THE FIRST PRESIDENTIAL DEBATE – THE COMEDIANS’ PERSPECTIVE - Barack Obama and Mitt Romney faced off this week in the first presidential debate in Denver, Colorado. Who better than comedians to analyze the candidates’ political theater, trip-ups and surprises ? Two well-known comedians, actor Paul Rodríguez and political commentator Bill Santiago, shared their impressions of the presidential debate on Radio Bilingüe’s national news show Línea Abierta, with our news director, Samuel Orozco.
CALIFORNIA GOVERNOR VETOES ‘ANTI-ARIZONA’ LAW – California governor Jerry Brown signed and vetoed laws of high interest for immigrants. Brown signed a law that gives driver’s licenses to the youth who get work permits through deferred action, and another that facilitates reunification of children with their parents who are detained or deported. But other vetoes by Brown cast a black cloud over the others, including one that would have given benefits to domestic workers, and another that would have given more protection to farm workers. Perhaps the most controversial veto was the rejection of the Trust Act, pioneering legislation that would have limited police in California from collaborating in deporting immigrants not charged with serious crimes. Our correspondent in Los Angeles, Rubén Tapia, has more details.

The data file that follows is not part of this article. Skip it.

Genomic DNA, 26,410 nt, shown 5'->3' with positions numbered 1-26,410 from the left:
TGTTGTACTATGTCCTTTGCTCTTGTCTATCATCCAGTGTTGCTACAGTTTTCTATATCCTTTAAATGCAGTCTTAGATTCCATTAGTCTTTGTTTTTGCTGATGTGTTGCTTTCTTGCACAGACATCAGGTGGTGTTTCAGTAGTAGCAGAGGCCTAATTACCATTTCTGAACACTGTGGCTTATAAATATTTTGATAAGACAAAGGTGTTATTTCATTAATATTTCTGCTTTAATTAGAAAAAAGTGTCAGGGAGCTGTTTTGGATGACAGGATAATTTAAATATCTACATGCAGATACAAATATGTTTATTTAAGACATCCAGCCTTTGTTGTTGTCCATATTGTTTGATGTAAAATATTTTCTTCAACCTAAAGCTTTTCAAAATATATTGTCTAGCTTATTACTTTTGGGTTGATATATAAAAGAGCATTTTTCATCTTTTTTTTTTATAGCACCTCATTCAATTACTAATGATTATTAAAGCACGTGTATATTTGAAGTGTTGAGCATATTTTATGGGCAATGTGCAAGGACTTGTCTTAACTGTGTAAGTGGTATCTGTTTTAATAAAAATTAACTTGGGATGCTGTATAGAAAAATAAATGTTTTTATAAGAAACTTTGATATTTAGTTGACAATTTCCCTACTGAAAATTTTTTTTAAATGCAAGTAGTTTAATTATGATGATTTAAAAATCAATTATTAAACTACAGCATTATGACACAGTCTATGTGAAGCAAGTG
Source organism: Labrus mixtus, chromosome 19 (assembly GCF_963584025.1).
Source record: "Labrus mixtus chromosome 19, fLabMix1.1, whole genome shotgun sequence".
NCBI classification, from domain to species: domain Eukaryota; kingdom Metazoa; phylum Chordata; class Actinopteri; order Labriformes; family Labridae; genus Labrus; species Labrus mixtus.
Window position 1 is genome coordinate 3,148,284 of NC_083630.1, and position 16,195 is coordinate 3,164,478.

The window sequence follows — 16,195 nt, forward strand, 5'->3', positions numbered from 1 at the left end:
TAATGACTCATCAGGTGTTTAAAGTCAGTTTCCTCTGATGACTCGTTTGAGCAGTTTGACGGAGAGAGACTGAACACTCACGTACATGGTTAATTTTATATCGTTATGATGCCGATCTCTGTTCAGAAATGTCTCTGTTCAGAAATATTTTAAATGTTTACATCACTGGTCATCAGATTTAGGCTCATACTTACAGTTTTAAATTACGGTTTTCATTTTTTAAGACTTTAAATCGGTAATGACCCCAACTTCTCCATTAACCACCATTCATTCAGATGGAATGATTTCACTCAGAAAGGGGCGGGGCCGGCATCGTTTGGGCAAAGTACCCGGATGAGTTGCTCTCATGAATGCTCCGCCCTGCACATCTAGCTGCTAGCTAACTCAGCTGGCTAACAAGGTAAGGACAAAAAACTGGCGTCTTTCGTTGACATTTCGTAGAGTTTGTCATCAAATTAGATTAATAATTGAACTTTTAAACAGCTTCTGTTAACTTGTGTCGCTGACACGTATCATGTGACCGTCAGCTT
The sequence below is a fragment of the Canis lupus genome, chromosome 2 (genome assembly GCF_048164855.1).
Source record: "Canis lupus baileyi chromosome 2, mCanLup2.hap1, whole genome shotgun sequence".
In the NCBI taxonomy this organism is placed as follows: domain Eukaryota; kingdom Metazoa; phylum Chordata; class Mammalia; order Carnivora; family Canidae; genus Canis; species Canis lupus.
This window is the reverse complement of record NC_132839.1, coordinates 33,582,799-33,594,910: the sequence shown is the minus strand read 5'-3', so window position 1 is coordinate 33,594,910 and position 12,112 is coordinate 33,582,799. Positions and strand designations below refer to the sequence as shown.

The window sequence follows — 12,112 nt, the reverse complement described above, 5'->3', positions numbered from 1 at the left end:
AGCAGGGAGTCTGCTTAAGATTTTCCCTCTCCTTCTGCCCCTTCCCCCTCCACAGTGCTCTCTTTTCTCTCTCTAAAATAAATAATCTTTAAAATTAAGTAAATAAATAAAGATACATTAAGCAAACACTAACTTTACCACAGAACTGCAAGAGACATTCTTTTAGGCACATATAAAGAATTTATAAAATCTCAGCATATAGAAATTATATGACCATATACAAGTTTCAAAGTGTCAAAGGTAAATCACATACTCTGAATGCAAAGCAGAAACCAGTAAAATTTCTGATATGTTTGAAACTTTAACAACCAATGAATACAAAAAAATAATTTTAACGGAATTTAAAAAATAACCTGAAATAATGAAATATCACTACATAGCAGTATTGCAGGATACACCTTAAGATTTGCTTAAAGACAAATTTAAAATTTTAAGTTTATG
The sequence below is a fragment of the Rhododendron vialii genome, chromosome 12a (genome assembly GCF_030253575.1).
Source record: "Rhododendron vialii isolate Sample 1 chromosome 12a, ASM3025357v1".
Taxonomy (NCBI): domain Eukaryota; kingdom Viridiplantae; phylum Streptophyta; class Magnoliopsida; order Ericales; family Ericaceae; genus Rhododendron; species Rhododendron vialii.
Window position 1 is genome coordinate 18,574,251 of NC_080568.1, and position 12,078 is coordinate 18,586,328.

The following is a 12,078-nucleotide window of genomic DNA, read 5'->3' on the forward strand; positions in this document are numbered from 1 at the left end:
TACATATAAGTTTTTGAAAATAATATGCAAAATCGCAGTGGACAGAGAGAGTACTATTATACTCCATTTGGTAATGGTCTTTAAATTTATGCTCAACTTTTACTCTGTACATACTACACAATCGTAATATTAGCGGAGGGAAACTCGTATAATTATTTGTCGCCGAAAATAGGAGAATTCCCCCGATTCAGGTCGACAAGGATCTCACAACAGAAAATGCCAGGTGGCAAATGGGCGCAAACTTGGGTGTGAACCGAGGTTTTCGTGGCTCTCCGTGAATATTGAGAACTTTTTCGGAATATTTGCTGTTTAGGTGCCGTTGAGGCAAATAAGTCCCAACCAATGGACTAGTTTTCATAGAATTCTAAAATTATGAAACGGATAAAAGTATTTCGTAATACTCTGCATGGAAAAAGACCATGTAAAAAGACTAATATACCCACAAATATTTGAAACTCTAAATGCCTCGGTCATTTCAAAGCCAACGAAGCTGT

MEXICO’S CONGRESS REFORMS LABOR LAW – Mexico’s lower house of Congress approved the first reforms to the labor law in the last 40 years. The new and controversial law would allow workers to be hired by the hour and not for 8-hour days, as well as allowing for trial contracts. The law would also regularize outsourcing, which has been used in many cases by employers to avoid paying workers their due benefits. The reform now goes to the Senate for approval, though several unions and social organizations are protesting the bill. Citlali Sáenz reports from Mexico City.